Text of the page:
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Int. J. Environ. Res. Public Health 2018, 15(11), 2525; doi:10.3390/ijerph15112525

Aircraft-Assisted Pilot Suicides in the General Aviation Increased for One-Year Period after 11 September 2001 Attack in the United States
Mehiläinen Airport Health Centre, 01530 Vantaa, Finland
Department of Forensic Medicine, University of Helsinki, 00014 Helsinki, Finland
Mehiläinen Kielotie Health Centre, 01300 Vantaa, Finland
Faculty of Medicine and Life Sciences, University of Tampere, Finland and Fimlab Laboratories, 33014 Tampere, Finland
Royal Free Hospital, Pond Street, London NW3 2QG, UK
Centre for Aviation Psychology, London NW3 1ND, UK
Center for Human Identification, University of North Texas Health Science Center, 3500 Camp, Bowie Blvd, Fort Worth, TX 76107, USA
Faculty of Social Sciences, University of Tampere, 33014 Tampere, Finland
The Maitland Hospital, Maitland 2320, Australia
Correspondence: [email protected]; Tel.: +010-414-2702
These authors contributed equally to this work.
Received: 13 September 2018 / Accepted: 6 November 2018 / Published: 12 November 2018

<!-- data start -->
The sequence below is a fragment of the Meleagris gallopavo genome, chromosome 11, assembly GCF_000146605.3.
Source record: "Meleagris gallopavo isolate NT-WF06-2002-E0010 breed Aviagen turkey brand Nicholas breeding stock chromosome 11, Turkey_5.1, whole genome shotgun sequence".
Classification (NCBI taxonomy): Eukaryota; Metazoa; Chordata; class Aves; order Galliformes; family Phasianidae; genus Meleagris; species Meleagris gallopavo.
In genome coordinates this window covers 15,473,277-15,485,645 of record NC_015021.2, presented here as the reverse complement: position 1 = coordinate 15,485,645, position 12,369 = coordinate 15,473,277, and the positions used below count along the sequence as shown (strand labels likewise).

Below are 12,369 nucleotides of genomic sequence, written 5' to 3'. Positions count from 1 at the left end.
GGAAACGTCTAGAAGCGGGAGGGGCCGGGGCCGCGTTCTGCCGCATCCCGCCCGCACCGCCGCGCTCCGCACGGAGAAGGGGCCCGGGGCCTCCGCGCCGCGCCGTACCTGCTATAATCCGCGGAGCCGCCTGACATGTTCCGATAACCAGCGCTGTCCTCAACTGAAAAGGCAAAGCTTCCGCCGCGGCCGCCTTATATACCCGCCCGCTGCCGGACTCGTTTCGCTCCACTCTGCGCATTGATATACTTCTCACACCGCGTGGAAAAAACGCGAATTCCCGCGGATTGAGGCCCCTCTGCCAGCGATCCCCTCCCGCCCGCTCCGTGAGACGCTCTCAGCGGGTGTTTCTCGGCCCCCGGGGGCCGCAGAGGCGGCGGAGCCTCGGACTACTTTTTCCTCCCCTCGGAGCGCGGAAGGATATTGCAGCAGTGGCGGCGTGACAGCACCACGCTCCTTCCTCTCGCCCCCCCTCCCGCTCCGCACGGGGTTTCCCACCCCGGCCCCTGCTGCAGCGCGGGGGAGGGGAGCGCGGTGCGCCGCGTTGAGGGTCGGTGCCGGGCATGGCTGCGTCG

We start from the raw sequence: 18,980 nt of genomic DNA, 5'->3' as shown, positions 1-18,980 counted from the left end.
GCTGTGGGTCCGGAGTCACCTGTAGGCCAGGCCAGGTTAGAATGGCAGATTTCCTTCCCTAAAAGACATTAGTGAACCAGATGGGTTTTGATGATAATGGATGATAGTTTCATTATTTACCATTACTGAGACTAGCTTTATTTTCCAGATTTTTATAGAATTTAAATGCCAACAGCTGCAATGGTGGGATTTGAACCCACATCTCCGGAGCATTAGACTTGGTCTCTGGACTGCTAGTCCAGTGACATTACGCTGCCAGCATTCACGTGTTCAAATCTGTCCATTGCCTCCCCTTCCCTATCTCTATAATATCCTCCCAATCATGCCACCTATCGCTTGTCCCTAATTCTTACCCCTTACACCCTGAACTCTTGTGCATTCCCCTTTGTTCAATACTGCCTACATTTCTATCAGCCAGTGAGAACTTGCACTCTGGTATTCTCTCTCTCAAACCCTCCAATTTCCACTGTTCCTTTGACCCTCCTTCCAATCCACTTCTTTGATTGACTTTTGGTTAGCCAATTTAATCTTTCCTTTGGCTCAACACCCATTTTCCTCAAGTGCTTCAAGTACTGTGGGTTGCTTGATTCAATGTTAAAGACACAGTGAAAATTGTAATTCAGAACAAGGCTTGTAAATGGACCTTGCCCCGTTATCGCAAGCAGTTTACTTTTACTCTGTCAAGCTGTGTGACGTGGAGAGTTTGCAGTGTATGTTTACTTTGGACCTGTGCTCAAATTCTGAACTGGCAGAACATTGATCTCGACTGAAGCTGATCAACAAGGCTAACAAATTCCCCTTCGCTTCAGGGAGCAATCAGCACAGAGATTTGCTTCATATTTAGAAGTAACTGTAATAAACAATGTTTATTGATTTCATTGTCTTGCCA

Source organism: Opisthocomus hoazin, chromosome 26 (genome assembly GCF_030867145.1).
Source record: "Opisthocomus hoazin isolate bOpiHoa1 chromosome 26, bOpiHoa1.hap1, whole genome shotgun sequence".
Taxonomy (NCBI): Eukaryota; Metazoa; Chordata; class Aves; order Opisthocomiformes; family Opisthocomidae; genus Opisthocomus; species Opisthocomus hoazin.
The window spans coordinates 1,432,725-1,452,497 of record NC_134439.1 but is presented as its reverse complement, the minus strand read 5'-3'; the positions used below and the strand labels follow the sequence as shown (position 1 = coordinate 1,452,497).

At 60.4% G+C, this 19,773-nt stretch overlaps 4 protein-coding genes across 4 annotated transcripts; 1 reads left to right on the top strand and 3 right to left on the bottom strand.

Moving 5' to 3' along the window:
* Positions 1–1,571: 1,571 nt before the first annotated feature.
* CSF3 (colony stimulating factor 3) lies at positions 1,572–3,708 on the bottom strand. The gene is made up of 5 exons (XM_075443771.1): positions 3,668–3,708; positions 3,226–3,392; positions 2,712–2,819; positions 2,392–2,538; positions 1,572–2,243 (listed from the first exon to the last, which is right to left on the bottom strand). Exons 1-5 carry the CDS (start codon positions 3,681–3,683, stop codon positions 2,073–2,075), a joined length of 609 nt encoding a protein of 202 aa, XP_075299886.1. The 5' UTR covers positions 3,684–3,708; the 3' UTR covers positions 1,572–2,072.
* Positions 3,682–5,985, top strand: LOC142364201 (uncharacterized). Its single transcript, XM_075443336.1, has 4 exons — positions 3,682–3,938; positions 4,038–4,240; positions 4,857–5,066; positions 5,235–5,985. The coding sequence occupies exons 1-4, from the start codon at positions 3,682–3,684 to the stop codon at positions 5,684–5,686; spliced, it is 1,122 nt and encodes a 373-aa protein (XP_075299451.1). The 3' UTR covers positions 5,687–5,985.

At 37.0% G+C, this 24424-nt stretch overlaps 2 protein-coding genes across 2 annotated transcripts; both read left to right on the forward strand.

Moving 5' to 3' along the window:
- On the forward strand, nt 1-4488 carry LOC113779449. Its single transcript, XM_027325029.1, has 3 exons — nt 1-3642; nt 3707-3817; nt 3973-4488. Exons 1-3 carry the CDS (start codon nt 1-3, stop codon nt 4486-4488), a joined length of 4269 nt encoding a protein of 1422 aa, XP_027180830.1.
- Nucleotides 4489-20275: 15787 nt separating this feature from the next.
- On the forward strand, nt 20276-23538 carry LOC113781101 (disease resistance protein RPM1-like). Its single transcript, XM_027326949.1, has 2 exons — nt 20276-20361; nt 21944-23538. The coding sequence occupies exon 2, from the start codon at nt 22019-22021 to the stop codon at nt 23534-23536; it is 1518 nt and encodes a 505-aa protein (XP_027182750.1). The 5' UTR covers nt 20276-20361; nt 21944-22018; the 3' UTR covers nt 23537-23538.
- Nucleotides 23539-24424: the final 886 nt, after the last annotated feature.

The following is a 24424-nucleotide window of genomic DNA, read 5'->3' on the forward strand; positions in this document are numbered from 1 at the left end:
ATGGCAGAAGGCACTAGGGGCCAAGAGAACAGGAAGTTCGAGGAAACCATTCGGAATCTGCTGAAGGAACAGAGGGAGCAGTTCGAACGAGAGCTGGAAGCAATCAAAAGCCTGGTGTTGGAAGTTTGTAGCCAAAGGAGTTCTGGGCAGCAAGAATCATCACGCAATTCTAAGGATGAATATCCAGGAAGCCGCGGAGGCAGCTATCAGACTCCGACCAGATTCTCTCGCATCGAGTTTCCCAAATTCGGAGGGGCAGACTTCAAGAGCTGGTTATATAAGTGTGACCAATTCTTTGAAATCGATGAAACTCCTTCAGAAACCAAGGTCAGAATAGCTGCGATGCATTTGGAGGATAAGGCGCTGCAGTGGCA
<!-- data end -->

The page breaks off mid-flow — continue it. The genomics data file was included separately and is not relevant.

Pilot aircraft-assisted suicides (AAS) are rare, and there is limited understanding of copycat phenomenon among aviators. The aim of this study was to evaluate the possible effect the 11 September 2001, terrorist attacks had on pilot AASs in the U.S. Fatal aviation accidents in the National Transportation Safety Board (NTSB) database were searched using the following search words: “suicide”, “murder-suicide” and “homicide-suicide”. The timeline between 11 September 1996, and 11 September 2004, was analyzed. Only those accidents in which NTSB judged that the cause of the accident was suicide were included in the final analysis. The relative risk (RR) of the pilot AASs in all fatal accidents in the U.S. was calculated in order to compare the one, two, and three-year periods after the September 11 terrorist attacks with five years preceding the event. The RR of a fatal general aviation aircraft accident being due to pilot suicide was 3.68-fold (95% confidence interval 1.04–12.98) during the first year after 11 September 2001, but there was not a statistically significant increase in the later years. This study showed an association, albeit not determinate causal effect, of a very specific series of simultaneous terrorist murder-suicides with subsequent pilot AASs.
September 11 terrorist attacks; pilot aircraft-assisted suicide; copycat effect

1. Background